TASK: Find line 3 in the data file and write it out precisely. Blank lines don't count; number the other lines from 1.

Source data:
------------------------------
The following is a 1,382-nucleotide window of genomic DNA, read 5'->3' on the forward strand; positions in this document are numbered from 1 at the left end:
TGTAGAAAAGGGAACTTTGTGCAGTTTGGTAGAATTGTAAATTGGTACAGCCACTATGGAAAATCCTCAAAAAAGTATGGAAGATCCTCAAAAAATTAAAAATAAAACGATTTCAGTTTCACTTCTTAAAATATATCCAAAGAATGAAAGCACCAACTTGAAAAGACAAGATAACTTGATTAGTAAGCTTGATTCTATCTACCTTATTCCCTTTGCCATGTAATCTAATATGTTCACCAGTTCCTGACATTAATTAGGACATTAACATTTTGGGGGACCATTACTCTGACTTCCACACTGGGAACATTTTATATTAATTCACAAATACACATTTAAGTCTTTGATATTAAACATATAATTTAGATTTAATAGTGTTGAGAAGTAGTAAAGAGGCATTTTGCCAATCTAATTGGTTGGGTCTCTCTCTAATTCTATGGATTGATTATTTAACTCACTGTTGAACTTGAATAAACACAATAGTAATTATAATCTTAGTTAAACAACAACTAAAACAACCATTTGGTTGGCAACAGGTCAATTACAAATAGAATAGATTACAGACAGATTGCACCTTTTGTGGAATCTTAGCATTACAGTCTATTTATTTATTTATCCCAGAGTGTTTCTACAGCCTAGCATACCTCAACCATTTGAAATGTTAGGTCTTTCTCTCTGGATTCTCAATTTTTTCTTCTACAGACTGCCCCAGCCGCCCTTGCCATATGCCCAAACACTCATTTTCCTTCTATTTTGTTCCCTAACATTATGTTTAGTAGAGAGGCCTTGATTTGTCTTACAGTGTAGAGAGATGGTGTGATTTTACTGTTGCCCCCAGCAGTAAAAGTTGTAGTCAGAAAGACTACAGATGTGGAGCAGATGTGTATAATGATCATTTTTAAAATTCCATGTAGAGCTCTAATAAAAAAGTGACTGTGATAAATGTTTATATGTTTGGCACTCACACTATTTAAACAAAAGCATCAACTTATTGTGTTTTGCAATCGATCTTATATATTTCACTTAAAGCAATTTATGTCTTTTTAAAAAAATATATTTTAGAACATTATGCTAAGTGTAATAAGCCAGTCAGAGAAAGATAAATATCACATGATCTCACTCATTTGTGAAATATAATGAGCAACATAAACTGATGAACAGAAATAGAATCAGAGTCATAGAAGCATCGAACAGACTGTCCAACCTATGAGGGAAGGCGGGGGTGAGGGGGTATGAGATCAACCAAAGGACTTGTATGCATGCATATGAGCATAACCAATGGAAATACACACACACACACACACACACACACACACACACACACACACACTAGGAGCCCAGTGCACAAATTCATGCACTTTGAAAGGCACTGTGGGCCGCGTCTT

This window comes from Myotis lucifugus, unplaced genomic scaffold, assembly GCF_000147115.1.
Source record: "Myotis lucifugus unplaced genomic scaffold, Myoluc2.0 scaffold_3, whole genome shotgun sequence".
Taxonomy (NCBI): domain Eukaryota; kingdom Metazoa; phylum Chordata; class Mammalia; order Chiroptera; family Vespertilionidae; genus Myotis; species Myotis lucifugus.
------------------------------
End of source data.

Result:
This window comes from Myotis lucifugus, unplaced genomic scaffold, assembly GCF_000147115.1.